The company is snapping up earnings-accretive deals as it takes advantage of a generational market opportunity in regional growth corridors.

Investors tracking the progress of veterinary and animal health company Apiam (ASX:AHX) would know that the company has been executing on an aggressive M&A push in recent months.

Recent deals have seen it build a strong presence in southeast Queensland, starting with the acquisition of three leading vet clinics in late May.

That has followed by a deal that settled today for Scenic Rim Vets, a larger mixed-animal practice which also runs a state-of-the-art equine clinic in close proximity to horse studs in the SEQ region.

And talking with Stockhead, Apiam CEO Dr Chris Richards highlighted the relative earnings strength that Apiam has incorporated, as it establishes a national network for long-term growth.


By the numbers

For starters, Richards assessed the contribution to group earnings from all four acquisitions based on the data reported in Apiam’s market announcements.

In combination, the new clinics are expected to contribute a further $16.9m in annual revenues.

That’s forecast to flow through to accretive core earnings (EBITDA) of $3.82m, on a total consideration paid of $22.3m.

“As shown by these recent deals, we are expecting to continue to acquire strategic clinics at similar or lower multiples,” Richards explained.

In a research note published at the time of the Scenic Rim announcement, Shaw analyst Jonathon Higgins put an estimated EV/EBITDA ratio of 10.3 on the stock, which is expected to report its’ results at the end of August.

“So each subsequent acquisition is expected to continue to be earnings accretive to the company.”

In that context, he said more opportunities are expected to open in the second half of the year, as Apiam moves fast to leverage its strong cashflow and debt facilities and capitalise on its regional network advantage.

“With a strong pipeline of new deals, we expect to continue to acquire more high-quality clinics with strong growth opportunities over the next few months,” Richards said.

Strategic advantage

While Apiam stays busy on the M&A front, Richards also highlighted the key sector trends behind the pick-up in activity.

As a national vet network, the company is finding that growth rates for many regional vets are picking up amid the well-documented demographic shifts that are taking place in the wake of the pandemic.

Population rates outside capital cities are soaring, and many regional vets are at or near capacity to meet demand.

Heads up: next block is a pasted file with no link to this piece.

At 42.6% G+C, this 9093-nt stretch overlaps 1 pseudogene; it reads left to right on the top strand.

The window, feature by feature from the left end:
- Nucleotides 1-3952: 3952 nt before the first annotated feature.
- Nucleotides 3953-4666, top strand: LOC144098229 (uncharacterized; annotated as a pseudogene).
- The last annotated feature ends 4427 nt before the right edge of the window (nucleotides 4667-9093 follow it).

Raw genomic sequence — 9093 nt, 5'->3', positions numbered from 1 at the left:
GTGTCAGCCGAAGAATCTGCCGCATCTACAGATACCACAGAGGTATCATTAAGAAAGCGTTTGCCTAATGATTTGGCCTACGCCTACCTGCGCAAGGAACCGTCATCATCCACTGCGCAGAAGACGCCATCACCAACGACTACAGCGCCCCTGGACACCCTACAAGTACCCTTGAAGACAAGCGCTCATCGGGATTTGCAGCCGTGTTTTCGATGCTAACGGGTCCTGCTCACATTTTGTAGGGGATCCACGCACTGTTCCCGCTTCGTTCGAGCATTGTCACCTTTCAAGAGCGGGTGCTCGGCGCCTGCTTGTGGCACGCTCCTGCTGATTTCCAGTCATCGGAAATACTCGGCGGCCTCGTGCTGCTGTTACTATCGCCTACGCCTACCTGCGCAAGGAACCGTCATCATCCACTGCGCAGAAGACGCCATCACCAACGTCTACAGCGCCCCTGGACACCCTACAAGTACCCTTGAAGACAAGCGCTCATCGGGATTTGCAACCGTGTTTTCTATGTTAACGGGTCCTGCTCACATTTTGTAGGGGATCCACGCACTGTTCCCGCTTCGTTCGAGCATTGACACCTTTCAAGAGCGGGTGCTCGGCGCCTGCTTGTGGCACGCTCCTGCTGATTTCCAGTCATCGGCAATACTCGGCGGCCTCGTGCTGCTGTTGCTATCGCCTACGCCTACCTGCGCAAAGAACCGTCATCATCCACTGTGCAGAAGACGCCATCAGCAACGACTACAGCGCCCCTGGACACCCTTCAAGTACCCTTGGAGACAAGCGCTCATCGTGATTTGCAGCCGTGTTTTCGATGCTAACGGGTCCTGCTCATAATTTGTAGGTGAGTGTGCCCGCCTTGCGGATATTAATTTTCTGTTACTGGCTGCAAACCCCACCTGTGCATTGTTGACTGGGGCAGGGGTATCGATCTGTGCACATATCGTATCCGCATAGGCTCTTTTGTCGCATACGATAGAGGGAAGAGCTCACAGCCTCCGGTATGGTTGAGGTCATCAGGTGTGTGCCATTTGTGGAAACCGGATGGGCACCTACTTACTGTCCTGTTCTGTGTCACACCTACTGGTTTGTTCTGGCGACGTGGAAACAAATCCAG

In that context, deal offers are coming straight to Apiam’s door. Here’s Richards on why that’s happening:

“The change in population demographics and increased animal ownership rates are seeing an increased need for vet services. And at the same time, vets are being required to work longer hours to support the growth in their clinics,” he said.

“These companies are looking for support. And what Apiam brings is an integrated network of services and back-end systems to help with workflow.”

“But most importantly, we have the resources to support initiatives that improve the work-life balances for our vets. We can deploy our tele-triage service, which basically reduces after-hours phone calls to the vets by more than 50% allowing vets to focus on the priority cases and be much more productive when on call.”

“And we also offer an attractive employee value proposition for upskilling and career progression. So, the net result is that we’re being sought out by clinics looking for support to guide them through this high growth period.”

Among national vet networks, Apiam is also the most culturally aligned with regional clinics and is the only large player pursuing a dedicated regional growth strategy.

And in line with the broader macro tailwinds forming behind the sector, the company is now ideally positioned to drive earnings-accretive growth through M&A as it continues to capitalise on a generational market opportunity.

This article was developed in collaboration with Apiam, a Stockhead advertiser at the time of publishing.

This article does not constitute financial product advice. You should consider obtaining independent advice before making any financial decisions.